Atanasoff, John Vincent

The Columbia Encyclopedia, 6th ed.
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Atanasoff, John Vincent

John Vincent Atanasoff, 1903–1995, inventor of the digital computer, b. Hamilton, N.Y., grad. Univ. of Florida (B.S., 1925), Iowa State College (M.S., 1926), Univ. of Wisconsin (Ph.D., 1930). While teaching mathematics and physics at Iowa State (1930–42), he developed the Atanasoff-Berry computer (ABC; 1939), a semielectronic digital computer, with the help of graduate student Clifford Berry, but a patent application was never filed by Atanasoff or Iowa State. After working for the U.S. government on various computer projects (1942–52), he founded (1952) the Ordnance Engineering Corp.; after he sold his firm to Aerojet General Corp. in 1956 he continued to work there. In 1961 he started Cybernetics, Inc., where he worked until 1981. A 1973 legal action pitted Atanasoff and the ABC against John Mauchly and J. Presper Eckert and their ENIAC computer. Mauchly and Eckert had claimed responsibility for more than 100 inventions related to electronic digital computing patents, but a judge found against them, stating that their innovations were based on Atanasoff's work.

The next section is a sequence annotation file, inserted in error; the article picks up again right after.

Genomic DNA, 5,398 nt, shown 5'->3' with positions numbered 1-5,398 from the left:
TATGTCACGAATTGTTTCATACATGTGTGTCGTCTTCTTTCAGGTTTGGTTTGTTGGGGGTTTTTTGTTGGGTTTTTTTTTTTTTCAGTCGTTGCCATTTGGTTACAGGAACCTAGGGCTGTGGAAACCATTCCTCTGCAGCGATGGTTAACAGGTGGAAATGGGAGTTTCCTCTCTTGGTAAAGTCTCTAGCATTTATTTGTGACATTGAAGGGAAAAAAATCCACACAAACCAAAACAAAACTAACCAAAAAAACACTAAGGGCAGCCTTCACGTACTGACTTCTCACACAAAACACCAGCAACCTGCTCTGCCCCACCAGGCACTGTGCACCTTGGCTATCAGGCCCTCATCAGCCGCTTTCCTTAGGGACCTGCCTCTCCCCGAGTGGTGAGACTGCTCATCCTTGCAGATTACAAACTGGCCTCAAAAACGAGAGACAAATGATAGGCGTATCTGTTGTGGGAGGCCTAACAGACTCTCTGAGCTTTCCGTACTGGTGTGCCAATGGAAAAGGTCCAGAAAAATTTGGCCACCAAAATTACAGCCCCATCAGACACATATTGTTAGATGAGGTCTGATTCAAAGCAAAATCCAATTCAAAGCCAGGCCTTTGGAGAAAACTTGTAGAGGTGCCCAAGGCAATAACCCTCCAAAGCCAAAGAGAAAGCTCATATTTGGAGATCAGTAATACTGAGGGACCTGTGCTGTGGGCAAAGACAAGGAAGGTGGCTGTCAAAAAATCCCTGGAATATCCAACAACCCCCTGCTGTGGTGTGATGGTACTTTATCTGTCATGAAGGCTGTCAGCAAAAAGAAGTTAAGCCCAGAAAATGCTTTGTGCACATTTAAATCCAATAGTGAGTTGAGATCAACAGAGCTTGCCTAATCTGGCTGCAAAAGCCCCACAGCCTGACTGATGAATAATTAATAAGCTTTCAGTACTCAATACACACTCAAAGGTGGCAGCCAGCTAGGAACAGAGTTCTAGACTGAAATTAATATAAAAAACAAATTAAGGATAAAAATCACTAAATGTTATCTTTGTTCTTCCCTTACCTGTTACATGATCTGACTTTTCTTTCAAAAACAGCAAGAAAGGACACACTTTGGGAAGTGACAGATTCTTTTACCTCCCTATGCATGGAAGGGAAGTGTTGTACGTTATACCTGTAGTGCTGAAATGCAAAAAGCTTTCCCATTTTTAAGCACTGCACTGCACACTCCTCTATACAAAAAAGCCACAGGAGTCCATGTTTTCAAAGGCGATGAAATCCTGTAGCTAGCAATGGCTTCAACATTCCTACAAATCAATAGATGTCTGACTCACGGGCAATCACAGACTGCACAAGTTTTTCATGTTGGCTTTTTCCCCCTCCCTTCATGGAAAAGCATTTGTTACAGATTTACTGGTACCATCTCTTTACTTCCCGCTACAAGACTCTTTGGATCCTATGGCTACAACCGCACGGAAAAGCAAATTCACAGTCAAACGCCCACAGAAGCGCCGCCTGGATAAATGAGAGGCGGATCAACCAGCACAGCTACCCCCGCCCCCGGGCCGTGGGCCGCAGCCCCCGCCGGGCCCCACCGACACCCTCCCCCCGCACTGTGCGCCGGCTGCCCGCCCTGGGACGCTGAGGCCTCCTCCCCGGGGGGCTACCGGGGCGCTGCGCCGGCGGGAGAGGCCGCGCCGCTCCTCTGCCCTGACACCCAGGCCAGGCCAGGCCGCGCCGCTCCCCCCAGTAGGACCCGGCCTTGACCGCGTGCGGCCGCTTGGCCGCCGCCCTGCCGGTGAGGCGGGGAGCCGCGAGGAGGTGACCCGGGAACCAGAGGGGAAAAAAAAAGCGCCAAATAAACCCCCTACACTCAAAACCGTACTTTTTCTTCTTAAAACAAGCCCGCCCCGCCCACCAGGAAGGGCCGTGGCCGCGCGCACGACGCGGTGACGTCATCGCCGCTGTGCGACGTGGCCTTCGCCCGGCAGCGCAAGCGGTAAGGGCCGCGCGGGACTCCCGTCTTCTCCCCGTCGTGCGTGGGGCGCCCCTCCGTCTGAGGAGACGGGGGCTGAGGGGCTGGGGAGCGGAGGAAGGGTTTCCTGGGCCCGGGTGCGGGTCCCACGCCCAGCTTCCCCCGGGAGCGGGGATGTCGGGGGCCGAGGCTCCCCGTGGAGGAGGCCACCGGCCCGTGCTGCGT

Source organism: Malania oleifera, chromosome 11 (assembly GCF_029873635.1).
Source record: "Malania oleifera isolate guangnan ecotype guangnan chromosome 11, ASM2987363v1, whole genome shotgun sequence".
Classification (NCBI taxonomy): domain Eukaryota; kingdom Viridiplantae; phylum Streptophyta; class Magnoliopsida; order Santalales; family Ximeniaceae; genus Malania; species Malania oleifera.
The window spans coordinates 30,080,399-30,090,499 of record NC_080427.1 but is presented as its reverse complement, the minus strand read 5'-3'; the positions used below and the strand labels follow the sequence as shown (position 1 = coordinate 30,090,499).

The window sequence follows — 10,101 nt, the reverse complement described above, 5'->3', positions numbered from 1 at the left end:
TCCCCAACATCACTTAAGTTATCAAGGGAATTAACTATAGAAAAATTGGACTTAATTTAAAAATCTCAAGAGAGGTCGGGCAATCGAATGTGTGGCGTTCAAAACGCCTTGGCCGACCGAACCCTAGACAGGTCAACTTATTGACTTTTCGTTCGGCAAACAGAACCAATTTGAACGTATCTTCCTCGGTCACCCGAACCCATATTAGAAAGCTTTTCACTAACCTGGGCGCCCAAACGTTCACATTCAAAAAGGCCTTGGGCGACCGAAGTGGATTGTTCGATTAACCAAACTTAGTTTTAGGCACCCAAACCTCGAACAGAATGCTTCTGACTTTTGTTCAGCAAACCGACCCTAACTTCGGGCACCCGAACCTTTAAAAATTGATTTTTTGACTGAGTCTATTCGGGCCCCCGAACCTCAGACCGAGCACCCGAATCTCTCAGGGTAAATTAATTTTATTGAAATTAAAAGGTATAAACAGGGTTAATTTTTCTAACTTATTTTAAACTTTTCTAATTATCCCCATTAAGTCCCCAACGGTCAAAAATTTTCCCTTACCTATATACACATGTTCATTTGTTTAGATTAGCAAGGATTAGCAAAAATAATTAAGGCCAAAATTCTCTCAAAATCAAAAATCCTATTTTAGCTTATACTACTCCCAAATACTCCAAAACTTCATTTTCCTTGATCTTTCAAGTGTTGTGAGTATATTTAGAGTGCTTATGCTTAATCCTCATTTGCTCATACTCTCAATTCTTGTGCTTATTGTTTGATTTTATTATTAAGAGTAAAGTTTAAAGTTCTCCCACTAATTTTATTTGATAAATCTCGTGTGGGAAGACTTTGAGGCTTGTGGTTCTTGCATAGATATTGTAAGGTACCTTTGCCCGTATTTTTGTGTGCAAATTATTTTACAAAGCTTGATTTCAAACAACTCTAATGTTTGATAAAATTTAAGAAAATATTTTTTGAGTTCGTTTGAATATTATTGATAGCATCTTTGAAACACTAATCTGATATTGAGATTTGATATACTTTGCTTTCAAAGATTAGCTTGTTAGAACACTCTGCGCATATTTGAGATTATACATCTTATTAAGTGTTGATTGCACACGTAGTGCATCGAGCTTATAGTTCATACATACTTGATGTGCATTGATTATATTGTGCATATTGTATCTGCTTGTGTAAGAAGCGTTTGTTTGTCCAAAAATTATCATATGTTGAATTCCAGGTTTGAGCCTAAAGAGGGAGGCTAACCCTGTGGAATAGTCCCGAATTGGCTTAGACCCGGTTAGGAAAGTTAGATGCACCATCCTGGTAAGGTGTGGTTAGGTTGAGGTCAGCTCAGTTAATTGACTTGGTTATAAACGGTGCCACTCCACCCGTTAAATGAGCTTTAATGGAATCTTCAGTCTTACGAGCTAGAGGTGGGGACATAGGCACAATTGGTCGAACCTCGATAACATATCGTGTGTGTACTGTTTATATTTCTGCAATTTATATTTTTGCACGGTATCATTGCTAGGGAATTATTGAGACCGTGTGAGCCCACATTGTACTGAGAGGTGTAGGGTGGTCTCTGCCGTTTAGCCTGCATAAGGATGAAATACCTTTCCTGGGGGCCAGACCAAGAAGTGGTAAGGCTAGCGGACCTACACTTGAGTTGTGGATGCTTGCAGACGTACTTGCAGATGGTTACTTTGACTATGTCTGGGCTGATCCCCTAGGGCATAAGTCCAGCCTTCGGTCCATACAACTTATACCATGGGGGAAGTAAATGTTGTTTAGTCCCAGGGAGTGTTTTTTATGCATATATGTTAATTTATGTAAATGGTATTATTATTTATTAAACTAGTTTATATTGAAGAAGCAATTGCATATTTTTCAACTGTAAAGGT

See J. Smiley, The Man Who Invented the Computer (2010).

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